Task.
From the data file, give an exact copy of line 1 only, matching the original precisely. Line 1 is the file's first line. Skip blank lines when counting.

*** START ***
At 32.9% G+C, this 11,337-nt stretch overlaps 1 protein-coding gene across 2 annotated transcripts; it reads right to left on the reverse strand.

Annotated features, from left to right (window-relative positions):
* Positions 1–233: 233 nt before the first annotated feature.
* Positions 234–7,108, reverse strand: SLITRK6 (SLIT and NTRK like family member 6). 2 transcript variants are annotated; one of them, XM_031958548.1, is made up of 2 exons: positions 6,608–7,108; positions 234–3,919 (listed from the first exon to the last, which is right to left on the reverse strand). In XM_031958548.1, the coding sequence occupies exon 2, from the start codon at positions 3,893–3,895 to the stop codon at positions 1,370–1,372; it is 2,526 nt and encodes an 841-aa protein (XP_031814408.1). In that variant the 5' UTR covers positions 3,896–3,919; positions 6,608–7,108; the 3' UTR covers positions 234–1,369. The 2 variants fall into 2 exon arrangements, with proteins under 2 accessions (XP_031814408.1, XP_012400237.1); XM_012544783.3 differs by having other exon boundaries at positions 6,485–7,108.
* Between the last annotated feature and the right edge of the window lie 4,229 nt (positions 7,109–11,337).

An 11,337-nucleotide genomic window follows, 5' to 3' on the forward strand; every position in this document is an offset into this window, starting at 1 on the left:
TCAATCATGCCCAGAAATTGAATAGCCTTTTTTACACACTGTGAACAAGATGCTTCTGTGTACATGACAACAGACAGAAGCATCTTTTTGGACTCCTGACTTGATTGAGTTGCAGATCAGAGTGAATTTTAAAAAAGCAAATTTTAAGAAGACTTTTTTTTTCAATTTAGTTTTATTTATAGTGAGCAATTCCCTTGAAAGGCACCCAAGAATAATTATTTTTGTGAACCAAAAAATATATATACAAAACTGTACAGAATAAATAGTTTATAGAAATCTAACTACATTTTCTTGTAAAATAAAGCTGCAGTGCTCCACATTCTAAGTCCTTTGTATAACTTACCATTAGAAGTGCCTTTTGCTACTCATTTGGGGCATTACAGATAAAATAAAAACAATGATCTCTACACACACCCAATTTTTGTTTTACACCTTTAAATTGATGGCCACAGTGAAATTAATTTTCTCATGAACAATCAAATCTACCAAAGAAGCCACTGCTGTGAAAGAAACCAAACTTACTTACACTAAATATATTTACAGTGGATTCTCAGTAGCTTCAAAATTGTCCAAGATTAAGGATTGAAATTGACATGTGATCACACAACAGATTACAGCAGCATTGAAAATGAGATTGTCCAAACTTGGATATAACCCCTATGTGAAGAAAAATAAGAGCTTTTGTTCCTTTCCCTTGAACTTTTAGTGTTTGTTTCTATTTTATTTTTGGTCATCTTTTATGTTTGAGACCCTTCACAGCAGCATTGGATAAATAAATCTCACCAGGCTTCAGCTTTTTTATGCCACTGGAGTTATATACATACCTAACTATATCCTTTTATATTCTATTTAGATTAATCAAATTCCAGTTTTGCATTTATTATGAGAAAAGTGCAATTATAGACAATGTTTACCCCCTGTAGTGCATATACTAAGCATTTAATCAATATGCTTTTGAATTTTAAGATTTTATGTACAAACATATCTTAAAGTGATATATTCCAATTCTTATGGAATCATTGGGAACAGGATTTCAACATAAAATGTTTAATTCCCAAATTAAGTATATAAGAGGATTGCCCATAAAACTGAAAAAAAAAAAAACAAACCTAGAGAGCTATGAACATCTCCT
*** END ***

At 32.9% G+C, this 11,337-nt stretch overlaps 1 protein-coding gene across 2 annotated transcripts; it reads right to left on the reverse strand.